New mayor 'will not shirk decisions'

As a former headteacher and long-serving special constable, Fakenham's new mayor said he was not a man to shirk difficult decisions after accepting the role this week.

As a former headteacher and long-serving special constable, Fakenham's new mayor said he was not a man to shirk difficult decisions after accepting the role this week.

Mike Coates was handed the chains of office by outgoing mayor Jayne Cubitt at a town council meeting on Tuesday night.

He said he was honoured to be given the position and looked forward to bringing his experience to bear in helping the town through difficult economic times.

“I am a bit laid back, but hopefully people will see I'm on the ball,” he said.

“I will always make a decision. If is wrong I will apologise, but I won't fail to make that decision - however difficult it is.”

Mr Coates, 65, said his key concerns were that parking should be available and affordable to townspeople and tourists, and that plans to revitalise public areas like the Millenium Park were pushed through with the help of action groups and committees.

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“Several of us also want to see the chapel in Queens Road cemetery used as a place of contemplation, rather than a storage depot,” he said. “It is the small things like that - we as a town council want to support the people of Fakenham and if we can help in any way, we will try our best to do that.”

The new mayor praised his predecessor for her term in office, and said: “I think Jayne did very well over the year and was a credit to the office of mayor. She put a lot into it and I hope I can do as well.”

During Tuesday's meeting, Mrs Cubitt said: “It has been a real honour to be the town mayor and I have really enjoyed my year.”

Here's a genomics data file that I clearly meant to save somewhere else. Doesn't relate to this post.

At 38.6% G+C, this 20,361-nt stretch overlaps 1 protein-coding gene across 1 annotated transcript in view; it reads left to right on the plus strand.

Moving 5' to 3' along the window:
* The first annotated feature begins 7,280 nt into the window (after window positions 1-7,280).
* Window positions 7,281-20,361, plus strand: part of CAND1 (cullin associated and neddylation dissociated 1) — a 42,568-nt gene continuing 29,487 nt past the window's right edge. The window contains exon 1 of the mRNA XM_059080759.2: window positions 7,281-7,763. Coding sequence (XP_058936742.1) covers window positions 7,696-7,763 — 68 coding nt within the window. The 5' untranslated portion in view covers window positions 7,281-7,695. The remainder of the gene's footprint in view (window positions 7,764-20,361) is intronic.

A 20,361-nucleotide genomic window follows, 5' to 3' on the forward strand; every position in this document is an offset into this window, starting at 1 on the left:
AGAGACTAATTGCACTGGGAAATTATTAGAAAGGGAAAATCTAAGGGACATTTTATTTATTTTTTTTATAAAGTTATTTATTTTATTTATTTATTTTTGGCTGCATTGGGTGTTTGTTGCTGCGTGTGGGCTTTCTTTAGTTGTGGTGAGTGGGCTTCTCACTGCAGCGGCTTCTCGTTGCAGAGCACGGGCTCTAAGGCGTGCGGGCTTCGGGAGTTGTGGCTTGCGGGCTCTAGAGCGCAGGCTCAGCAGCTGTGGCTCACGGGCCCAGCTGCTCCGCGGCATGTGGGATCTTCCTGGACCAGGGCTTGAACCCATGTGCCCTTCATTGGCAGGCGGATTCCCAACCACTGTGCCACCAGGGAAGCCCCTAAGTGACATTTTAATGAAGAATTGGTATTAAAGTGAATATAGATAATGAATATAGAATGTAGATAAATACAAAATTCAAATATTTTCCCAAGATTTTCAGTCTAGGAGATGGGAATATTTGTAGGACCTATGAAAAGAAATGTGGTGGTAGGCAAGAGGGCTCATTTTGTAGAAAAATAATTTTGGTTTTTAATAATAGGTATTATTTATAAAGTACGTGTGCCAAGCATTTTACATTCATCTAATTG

Mr Coates began his teaching career in King's Lynn and came to Fakenham in 1971 as head of Great Snoring Primary School. He later became a senior county headteacher before his retirement in 2004.

He also served for 31 years in the Special Constabulary, and was a section officer in Fakenham.

Mr Coates' appointment, along with that of Janet Holdom as his deputy, marked a night of change at Fakenham Town Council.

The council's youngest member, Stuart King, announced his resignation in order to continue his education in Blackpool, and 25-year-old retained firefighter Jeremy Punchard replaced Jennifer Rest, who resigned earlier this year.

The name of Fakenham's new mayor could become the last to be engraved onto the town's symbolic civic chain.

The decorative chain contains the names of former town chairmen and mayors dating back to 1974, and Mr Coates' name will be etched onto its last empty silver link.

But no further links are planned to be added for future mayors after the town council agreed last month not to spend public money on civic regalia while taxpayers were struggling through a recession.

Mr Coates said: “The thing is, people have got to pay their rates and you cannot see any sense in paying �40 for a link in a chain just so somebody could have their name on it.

“We need to have another way of doing it. My suggestion was to have a scroll and write the names on so we kept a record until we are flush with money or a wealthy councillor comes along to donate a new piece of chain.”

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